Wrong. Money supply means that the government expands the money supply through open market operations., specifically purchasing government securities (generally short-term T-Bills) from banks, thus putting more reserves in the hands of the banks. The government could pay in cash for these securities but rarely does. For bookkeeping entries, it is called printing money, but money is not literally printed. This is a common misconception. A stimulus program is something entirely different.

The story also talks about worries of a strong Yen. A strong yen is based on currency exchange rates.

Wrong. The strength of the yen is not based on currency exchange. A currency appreciation is a result of reduced net exports and decreased aggregate demand.

So, yea, the story is talking about money supply and currency exchange.

So, you are incorrect in both counts.

4 ( +5 / -1 )

@A+b/a=a/b

But, believe it or not all countries have barriers

Not like Japan does. N.America and the EU have formed themselves into gigantic free-trade zones. Korea and ASEAN are also pushing ahead with tariff-free and NTB-free arrangements, and yes, rice and farming are ON the table.

China's economy, meanwhile, has been fueled by FDI, while Japan has the world's lowest FDI ratio in the world.

-4 ( +1 / -5 )

"@JeffLee: Good point, currently the U.S. ranks 9th in the world as to "freedom" of trade, whereby Japan is 22nd (ahead of Germany, South Korea, UAE, Spain, Malaysia, Mexico, France, etc). I know what a Free Trade Zone is, but what is your point, or what are you trying to say with your statement below?:

Korea and ASEAN are also pushing ahead with tariff-free and NTB-free arrangements, and yes, rice and farming are ON the table.

As for Foreign Direct Investment (FDI):

China's economy, meanwhile, has been fueled by FDI, while Japan has the world's lowest FDI ratio in the world.

You are incorrect. Please go to the CIA World Factbook and look for the FDI rankings. Japan is not far from the U.S. and China. But again, not sure what you are trying to say.

4 ( +4 / -0 )

@A+b/a=a/b Well, I talking about Japan's extraordinary barriers to trade compared to most other countries.

Sorry for lack or elaboration, but I cited the inward FDI flow as ratio to GDP. This figure can indicate how open/accessible/friendly an economy is to foreigners. The data I checked shows Japan having the lowest ratio among OECD countries.

From Japan Institute of Foreign Affairs: "Japan's ratio of inward foreign direct investment to GDP is 3.9%, which is the lowest among the countries in the figure. The ratio for the U.K. is 48.4%, more than 10 times higher. The ratio of other major developed countries, such as the U.S. and Germany, is around 5 to 6 times higher than Japan. Compared to China, India and South Korea, as well, Japan's ratio is materially low, at about one third of their ratio." http://www2.jiia.or.jp/en/pdf/research/H23e_competitiveness/05_urata.pdf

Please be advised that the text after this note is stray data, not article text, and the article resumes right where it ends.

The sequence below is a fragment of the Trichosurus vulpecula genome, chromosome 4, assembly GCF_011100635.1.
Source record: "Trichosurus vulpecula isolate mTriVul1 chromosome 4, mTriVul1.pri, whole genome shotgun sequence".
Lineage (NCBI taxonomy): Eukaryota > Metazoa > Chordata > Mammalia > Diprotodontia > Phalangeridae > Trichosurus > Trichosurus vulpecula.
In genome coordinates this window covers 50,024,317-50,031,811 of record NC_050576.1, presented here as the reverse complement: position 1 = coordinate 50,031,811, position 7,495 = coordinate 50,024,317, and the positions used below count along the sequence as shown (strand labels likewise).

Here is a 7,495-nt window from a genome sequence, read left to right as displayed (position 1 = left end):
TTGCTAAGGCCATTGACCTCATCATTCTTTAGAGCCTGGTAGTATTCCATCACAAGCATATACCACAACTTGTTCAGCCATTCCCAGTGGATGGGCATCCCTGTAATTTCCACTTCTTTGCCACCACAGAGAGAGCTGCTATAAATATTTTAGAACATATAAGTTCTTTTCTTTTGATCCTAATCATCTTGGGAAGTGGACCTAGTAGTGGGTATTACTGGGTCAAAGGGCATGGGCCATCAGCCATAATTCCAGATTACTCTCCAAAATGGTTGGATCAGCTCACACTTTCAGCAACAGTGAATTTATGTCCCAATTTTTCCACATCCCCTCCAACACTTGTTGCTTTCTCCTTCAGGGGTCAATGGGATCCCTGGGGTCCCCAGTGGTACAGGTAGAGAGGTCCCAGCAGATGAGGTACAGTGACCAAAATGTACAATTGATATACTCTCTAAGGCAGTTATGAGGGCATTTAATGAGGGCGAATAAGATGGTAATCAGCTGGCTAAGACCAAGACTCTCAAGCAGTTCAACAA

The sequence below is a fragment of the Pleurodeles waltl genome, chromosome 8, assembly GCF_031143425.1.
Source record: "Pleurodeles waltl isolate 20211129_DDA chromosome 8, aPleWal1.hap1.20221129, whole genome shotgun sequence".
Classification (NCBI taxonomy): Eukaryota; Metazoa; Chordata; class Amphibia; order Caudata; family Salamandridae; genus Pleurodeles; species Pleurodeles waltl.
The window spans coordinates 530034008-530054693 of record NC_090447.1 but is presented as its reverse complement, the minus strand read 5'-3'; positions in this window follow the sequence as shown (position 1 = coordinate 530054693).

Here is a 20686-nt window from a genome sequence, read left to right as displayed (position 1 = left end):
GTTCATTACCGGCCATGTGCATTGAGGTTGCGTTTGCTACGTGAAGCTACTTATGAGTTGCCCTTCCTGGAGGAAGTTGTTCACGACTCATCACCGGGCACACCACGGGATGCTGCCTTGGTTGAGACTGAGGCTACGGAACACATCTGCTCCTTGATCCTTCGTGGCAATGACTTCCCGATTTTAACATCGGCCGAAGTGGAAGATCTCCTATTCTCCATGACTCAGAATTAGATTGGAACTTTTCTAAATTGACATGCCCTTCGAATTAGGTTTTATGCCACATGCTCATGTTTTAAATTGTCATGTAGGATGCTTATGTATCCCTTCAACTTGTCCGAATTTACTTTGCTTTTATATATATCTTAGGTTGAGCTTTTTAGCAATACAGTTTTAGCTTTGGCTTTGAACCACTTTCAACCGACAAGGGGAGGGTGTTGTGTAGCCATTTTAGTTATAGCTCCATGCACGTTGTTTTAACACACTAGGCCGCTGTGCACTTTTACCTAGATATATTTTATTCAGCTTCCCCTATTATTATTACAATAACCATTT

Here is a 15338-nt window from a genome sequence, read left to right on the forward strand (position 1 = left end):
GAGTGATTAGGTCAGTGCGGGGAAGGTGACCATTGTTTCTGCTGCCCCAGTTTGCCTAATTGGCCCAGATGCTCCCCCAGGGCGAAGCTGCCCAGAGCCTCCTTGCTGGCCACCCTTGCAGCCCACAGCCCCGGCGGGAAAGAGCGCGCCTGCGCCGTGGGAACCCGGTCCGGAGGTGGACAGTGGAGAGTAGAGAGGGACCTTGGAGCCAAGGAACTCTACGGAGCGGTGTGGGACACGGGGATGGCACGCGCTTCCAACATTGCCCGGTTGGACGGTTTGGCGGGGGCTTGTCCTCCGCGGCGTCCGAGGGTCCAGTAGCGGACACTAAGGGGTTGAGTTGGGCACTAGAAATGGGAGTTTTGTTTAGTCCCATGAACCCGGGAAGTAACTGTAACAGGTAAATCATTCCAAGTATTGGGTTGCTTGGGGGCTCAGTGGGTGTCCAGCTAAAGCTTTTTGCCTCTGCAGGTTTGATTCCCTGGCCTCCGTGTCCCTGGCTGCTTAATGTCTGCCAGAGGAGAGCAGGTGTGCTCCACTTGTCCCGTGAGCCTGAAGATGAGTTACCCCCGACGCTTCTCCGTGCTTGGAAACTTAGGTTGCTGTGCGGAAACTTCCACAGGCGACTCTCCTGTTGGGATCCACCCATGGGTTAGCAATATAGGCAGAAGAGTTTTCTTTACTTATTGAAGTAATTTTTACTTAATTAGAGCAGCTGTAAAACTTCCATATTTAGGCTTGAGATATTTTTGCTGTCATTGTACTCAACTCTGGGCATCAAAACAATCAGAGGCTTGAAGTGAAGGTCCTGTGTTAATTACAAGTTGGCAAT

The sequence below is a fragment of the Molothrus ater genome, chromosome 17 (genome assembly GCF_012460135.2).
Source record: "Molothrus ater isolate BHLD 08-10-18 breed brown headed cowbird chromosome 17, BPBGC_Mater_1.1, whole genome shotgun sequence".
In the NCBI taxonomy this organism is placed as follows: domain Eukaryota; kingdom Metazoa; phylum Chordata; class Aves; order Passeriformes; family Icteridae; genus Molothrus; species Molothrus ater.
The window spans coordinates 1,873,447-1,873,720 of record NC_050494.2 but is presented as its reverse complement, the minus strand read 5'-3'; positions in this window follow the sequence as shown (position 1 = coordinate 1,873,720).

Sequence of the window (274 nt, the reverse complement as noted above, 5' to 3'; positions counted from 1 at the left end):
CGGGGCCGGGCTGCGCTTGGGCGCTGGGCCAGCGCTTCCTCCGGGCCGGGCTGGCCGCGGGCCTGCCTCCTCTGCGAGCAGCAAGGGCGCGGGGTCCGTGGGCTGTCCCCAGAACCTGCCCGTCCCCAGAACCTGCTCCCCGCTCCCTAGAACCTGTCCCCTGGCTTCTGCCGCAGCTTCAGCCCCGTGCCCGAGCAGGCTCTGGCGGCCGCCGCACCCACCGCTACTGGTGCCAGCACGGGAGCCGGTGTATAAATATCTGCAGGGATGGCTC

As for finnicky Japanese consumers, I think most of the Japanophile analysts gave up on that one after the stunning proliferation of 100 yen stores nationwide. Japanese consumers LOVE cheap stuff!! Just like everyone else. Further, most of the gadgets sold at major retailers in Japan are China-made and are usually global products anyway.

-4 ( +1 / -5 )

@JeffLee:

Sorry for lack or elaboration, but I cited the inward FDI flow as ratio to GDP. This figure can indicate how open/accessible/friendly an economy is to foreigners.

True, but only when it comes to number of mergers and acquisitions with investments that often occur when a foreign company acquires or merges with an existing domestic company. Inward investments tend to help companies grow and open borders for international integration but are not a basis of openness/accessibility/friendliness.

The link you provided does not exists.

As for finnicky Japanese consumers, I think most of the Japanophile analysts gave up on that one after the stunning proliferation of 100 yen stores nationwide.

You are speaking about consumer purchases from retail stores. I specifically mentioned B2B and B2C.

5 ( +6 / -1 )

HowardSternJul. 29, 2012 - 11:09AM JST

Not a good situation.

It depends who you are speaking of when you say "Japan" is losing. People who are exporting yen are reaping the benefits. And I dont just mean foreigners. Retired Japanese living in Thailand, Costa Rica etc for example are loving this, forex traders arent complaining either.

Not everyone in Japan is losing. Just sayin

Ofcourse they are not in Japan then it is a different situation the article is Japan is loosing. Japan can import more cheaply but if it doesnt export then it will have no income to import. Common sence

1 ( +1 / -0 )